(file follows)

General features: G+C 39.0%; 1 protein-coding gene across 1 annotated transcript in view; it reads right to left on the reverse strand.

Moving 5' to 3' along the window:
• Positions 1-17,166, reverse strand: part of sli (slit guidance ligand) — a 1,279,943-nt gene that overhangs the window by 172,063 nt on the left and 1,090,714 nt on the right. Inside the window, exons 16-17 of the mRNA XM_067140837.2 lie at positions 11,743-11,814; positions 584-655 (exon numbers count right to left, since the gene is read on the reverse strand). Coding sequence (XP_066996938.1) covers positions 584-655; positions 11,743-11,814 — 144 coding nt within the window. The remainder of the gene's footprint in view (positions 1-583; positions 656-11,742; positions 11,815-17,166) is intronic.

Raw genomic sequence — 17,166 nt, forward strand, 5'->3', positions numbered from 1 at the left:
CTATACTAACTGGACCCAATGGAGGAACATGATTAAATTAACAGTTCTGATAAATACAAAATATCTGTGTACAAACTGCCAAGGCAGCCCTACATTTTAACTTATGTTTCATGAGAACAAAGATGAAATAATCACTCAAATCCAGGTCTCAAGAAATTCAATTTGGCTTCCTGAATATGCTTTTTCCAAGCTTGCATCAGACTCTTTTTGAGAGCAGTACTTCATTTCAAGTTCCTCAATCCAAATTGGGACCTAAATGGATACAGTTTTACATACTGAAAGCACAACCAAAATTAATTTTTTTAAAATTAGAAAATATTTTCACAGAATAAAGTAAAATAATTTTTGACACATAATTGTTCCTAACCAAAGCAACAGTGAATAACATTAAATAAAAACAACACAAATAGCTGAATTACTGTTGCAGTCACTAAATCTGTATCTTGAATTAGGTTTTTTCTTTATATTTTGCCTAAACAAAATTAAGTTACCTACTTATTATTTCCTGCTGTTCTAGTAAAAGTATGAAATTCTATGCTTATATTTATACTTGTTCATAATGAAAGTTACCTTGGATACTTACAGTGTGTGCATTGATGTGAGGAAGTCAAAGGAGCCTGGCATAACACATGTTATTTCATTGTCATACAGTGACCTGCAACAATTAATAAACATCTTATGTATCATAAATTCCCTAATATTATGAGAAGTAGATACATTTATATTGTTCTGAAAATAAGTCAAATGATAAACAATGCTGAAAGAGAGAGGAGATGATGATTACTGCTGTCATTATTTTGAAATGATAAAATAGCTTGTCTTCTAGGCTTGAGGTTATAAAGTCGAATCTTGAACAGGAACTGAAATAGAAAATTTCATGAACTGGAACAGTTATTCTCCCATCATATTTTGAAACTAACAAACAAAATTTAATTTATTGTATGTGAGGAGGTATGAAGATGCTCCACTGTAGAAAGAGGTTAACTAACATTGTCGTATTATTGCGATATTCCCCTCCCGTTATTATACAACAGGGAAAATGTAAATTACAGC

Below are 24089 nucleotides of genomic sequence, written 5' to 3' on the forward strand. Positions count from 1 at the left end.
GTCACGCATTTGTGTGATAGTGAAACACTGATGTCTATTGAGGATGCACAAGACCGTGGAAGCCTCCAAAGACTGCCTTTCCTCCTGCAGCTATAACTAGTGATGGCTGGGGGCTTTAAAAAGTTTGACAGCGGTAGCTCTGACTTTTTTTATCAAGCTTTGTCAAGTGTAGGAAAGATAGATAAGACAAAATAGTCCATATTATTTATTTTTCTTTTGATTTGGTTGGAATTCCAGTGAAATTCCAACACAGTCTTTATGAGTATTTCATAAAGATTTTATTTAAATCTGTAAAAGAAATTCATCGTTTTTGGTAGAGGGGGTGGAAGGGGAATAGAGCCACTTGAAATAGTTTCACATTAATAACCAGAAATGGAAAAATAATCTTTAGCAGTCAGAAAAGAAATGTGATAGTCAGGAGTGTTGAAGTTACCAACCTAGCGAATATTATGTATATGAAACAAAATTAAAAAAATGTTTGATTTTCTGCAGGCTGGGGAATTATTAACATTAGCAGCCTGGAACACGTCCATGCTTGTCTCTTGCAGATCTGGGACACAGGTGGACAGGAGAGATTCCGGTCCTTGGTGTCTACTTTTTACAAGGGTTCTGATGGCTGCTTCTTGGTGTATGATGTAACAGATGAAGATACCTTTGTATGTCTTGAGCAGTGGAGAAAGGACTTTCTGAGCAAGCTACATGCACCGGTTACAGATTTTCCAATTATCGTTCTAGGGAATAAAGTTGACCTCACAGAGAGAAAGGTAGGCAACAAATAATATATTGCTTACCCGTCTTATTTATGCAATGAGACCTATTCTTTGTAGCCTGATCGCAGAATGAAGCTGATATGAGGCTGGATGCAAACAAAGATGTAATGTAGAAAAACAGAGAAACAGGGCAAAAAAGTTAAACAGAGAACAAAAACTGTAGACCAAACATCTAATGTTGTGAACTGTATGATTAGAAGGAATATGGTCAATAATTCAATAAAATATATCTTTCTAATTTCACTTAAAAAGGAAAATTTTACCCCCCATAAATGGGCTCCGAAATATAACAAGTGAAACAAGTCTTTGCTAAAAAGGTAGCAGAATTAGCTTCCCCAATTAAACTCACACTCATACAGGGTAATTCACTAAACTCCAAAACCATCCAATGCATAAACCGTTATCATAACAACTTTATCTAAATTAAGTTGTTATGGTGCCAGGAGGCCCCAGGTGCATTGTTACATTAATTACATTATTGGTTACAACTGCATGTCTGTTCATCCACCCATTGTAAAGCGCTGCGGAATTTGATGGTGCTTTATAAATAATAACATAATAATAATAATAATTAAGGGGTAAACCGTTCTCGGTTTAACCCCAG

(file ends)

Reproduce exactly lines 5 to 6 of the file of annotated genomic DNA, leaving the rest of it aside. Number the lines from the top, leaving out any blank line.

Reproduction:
CTATACTAACTGGACCCAATGGAGGAACATGATTAAATTAACAGTTCTGATAAATACAAAATATCTGTGTACAAACTGCCAAGGCAGCCCTACATTTTAACTTATGTTTCATGAGAACAAAGATGAAATAATCACTCAAATCCAGGTCTCAAGAAATTCAATTTGGCTTCCTGAATATGCTTTTTCCAAGCTTGCATCAGACTCTTTTTGAGAGCAGTACTTCATTTCAAGTTCCTCAATCCAAATTGGGACCTAAATGGATACAGTTTTACATACTGAAAGCACAACCAAAATTAATTTTTTTAAAATTAGAAAATATTTTCACAGAATAAAGTAAAATAATTTTTGACACATAATTGTTCCTAACCAAAGCAACAGTGAATAACATTAAATAAAAACAACACAAATAGCTGAATTACTGTTGCAGTCACTAAATCTGTATCTTGAATTAGGTTTTTTCTTTATATTTTGCCTAAACAAAATTAAGTTACCTACTTATTATTTCCTGCTGTTCTAGTAAAAGTATGAAATTCTATGCTTATATTTATACTTGTTCATAATGAAAGTTACCTTGGATACTTACAGTGTGTGCATTGATGTGAGGAAGTCAAAGGAGCCTGGCATAACACATGTTATTTCATTGTCATACAGTGACCTGCAACAATTAATAAACATCTTATGTATCATAAATTCCCTAATATTATGAGAAGTAGATACATTTATATTGTTCTGAAAATAAGTCAAATGATAAACAATGCTGAAAGAGAGAGGAGATGATGATTACTGCTGTCATTATTTTGAAATGATAAAATAGCTTGTCTTCTAGGCTTGAGGTTATAAAGTCGAATCTTGAACAGGAACTGAAATAGAAAATTTCATGAACTGGAACAGTTATTCTCCCATCATATTTTGAAACTAACAAACAAAATTTAATTTATTGTATGTGAGGAGGTATGAAGATGCTCCACTGTAGAAAGAGGTTAACTAACATTGTCGTATTATTGCGATATTCCCCTCCCGTTATTATACAACAGGGAAAATGTAAATTACAGC

Below are 24089 nucleotides of genomic sequence, written 5' to 3' on the forward strand. Positions count from 1 at the left end.